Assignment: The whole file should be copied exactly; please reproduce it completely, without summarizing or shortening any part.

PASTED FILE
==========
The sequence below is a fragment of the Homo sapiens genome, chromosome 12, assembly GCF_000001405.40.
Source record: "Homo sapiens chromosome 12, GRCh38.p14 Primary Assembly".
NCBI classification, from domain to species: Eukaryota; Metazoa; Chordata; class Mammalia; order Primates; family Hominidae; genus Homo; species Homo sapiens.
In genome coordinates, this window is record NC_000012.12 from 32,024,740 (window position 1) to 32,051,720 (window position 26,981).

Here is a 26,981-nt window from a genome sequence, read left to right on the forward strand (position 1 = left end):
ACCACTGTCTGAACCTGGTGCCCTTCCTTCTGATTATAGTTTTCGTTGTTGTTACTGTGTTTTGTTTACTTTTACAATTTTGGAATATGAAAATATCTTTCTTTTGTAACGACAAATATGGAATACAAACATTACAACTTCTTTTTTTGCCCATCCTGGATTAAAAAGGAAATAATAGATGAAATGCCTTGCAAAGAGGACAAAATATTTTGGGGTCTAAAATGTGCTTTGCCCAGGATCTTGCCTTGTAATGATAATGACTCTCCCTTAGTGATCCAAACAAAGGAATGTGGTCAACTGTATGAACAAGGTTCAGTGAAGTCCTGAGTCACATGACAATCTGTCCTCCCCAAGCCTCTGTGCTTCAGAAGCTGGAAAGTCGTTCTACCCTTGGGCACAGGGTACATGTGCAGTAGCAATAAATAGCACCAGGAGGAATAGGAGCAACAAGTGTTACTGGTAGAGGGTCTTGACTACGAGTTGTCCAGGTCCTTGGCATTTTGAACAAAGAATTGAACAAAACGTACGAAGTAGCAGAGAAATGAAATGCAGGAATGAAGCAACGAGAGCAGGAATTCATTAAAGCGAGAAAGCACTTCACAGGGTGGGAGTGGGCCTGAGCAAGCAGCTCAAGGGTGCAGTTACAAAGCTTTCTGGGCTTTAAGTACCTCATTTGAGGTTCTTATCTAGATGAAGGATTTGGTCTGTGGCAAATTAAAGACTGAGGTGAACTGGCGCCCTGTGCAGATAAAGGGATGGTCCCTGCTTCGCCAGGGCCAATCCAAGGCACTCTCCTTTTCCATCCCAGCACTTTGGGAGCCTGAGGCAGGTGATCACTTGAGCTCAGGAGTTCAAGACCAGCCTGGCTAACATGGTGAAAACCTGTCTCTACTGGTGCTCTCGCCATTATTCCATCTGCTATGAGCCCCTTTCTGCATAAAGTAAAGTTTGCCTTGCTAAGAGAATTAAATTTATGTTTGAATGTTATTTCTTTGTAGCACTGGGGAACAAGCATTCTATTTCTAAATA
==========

The sequence below is a fragment of the Homo sapiens genome, chromosome 12, assembly GCF_000001405.40.
Source record: "Homo sapiens chromosome 12, GRCh38.p14 Primary Assembly".
NCBI classification, from domain to species: Eukaryota; Metazoa; Chordata; class Mammalia; order Primates; family Hominidae; genus Homo; species Homo sapiens.
In genome coordinates, this window is record NC_000012.12 from 32,024,740 (window position 1) to 32,051,720 (window position 26,981).

Here is a 26,981-nt window from a genome sequence, read left to right on the forward strand (position 1 = left end):
ACCACTGTCTGAACCTGGTGCCCTTCCTTCTGATTATAGTTTTCGTTGTTGTTACTGTGTTTTGTTTACTTTTACAATTTTGGAATATGAAAATATCTTTCTTTTGTAACGACAAATATGGAATACAAACATTACAACTTCTTTTTTTGCCCATCCTGGATTAAAAAGGAAATAATAGATGAAATGCCTTGCAAAGAGGACAAAATATTTTGGGGTCTAAAATGTGCTTTGCCCAGGATCTTGCCTTGTAATGATAATGACTCTCCCTTAGTGATCCAAACAAAGGAATGTGGTCAACTGTATGAACAAGGTTCAGTGAAGTCCTGAGTCACATGACAATCTGTCCTCCCCAAGCCTCTGTGCTTCAGAAGCTGGAAAGTCGTTCTACCCTTGGGCACAGGGTACATGTGCAGTAGCAATAAATAGCACCAGGAGGAATAGGAGCAACAAGTGTTACTGGTAGAGGGTCTTGACTACGAGTTGTCCAGGTCCTTGGCATTTTGAACAAAGAATTGAACAAAACGTACGAAGTAGCAGAGAAATGAAATGCAGGAATGAAGCAACGAGAGCAGGAATTCATTAAAGCGAGAAAGCACTTCACAGGGTGGGAGTGGGCCTGAGCAAGCAGCTCAAGGGTGCAGTTACAAAGCTTTCTGGGCTTTAAGTACCTCATTTGAGGTTCTTATCTAGATGAAGGATTTGGTCTGTGGCAAATTAAAGACTGAGGTGAACTGGCGCCCTGTGCAGATAAAGGGATGGTCCCTGCTTCGCCAGGGCCAATCCAAGGCACTCTCCTTTTCCATCCCAGCACTTTGGGAGCCTGAGGCAGGTGATCACTTGAGCTCAGGAGTTCAAGACCAGCCTGGCTAACATGGTGAAAACCTGTCTCTACTGGTGCTCTCGCCATTATTCCATCTGCTATGAGCCCCTTTCTGCATAAAGTAAAGTTTGCCTTGCTAAGAGAATTAAATTTATGTTTGAATGTTATTTCTTTGTAGCACTGGGGAACAAGCATTCTATTTCTAAATA